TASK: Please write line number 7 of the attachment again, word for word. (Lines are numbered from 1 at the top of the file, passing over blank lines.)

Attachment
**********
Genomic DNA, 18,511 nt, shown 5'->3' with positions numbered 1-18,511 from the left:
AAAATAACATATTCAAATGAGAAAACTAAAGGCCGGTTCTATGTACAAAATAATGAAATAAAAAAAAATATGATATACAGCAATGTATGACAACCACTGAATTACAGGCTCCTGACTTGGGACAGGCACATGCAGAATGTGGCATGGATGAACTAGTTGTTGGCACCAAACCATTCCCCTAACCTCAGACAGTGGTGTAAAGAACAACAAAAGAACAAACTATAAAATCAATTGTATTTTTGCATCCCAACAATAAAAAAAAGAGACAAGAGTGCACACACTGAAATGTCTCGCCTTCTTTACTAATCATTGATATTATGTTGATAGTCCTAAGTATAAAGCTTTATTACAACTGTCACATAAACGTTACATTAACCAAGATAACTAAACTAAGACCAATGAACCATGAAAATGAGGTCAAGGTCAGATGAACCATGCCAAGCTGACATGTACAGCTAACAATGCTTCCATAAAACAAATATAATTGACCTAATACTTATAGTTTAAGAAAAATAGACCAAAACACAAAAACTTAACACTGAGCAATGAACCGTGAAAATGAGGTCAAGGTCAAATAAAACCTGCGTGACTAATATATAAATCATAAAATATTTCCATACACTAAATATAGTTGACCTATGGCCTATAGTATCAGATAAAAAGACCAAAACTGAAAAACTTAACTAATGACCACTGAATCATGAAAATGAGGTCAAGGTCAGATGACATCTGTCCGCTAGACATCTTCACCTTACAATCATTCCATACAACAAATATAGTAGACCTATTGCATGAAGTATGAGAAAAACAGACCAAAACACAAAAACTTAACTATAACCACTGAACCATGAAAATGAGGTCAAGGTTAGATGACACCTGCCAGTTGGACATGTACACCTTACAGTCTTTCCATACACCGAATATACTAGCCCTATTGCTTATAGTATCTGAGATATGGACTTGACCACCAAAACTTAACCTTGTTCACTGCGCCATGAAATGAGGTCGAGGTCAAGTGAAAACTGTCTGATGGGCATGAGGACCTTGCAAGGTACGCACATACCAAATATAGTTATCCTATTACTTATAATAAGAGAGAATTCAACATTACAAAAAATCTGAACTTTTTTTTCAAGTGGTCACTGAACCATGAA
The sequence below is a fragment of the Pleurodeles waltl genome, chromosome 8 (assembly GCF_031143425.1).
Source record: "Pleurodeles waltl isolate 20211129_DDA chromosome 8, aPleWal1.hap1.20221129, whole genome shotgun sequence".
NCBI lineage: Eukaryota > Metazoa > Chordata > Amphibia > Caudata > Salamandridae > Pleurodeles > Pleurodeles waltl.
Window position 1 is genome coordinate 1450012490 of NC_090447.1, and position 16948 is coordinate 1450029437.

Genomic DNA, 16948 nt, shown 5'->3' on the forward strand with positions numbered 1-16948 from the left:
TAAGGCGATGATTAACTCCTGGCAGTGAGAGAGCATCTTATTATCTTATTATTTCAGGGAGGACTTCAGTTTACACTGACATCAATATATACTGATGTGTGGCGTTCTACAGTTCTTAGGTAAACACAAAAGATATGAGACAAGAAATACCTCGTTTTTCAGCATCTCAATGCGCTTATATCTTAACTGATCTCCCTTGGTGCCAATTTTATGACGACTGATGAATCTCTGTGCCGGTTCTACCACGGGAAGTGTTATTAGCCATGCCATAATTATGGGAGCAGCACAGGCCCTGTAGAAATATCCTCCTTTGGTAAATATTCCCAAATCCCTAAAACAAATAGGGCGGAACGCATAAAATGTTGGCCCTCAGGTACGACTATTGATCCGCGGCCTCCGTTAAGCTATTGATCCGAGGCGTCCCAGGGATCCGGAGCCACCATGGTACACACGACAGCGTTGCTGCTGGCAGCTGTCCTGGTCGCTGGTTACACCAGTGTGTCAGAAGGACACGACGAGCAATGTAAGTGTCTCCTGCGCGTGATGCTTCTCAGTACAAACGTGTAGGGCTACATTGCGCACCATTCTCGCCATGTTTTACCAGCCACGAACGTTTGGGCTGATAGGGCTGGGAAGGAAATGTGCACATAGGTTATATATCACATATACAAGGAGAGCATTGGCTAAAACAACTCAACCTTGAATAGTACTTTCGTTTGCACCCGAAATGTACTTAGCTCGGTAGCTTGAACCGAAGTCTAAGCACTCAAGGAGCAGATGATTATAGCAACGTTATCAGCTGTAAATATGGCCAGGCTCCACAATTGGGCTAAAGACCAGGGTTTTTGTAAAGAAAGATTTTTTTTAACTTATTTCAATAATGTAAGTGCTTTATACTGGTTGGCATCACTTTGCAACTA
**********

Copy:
Genomic DNA, 16948 nt, shown 5'->3' on the forward strand with positions numbered 1-16948 from the left: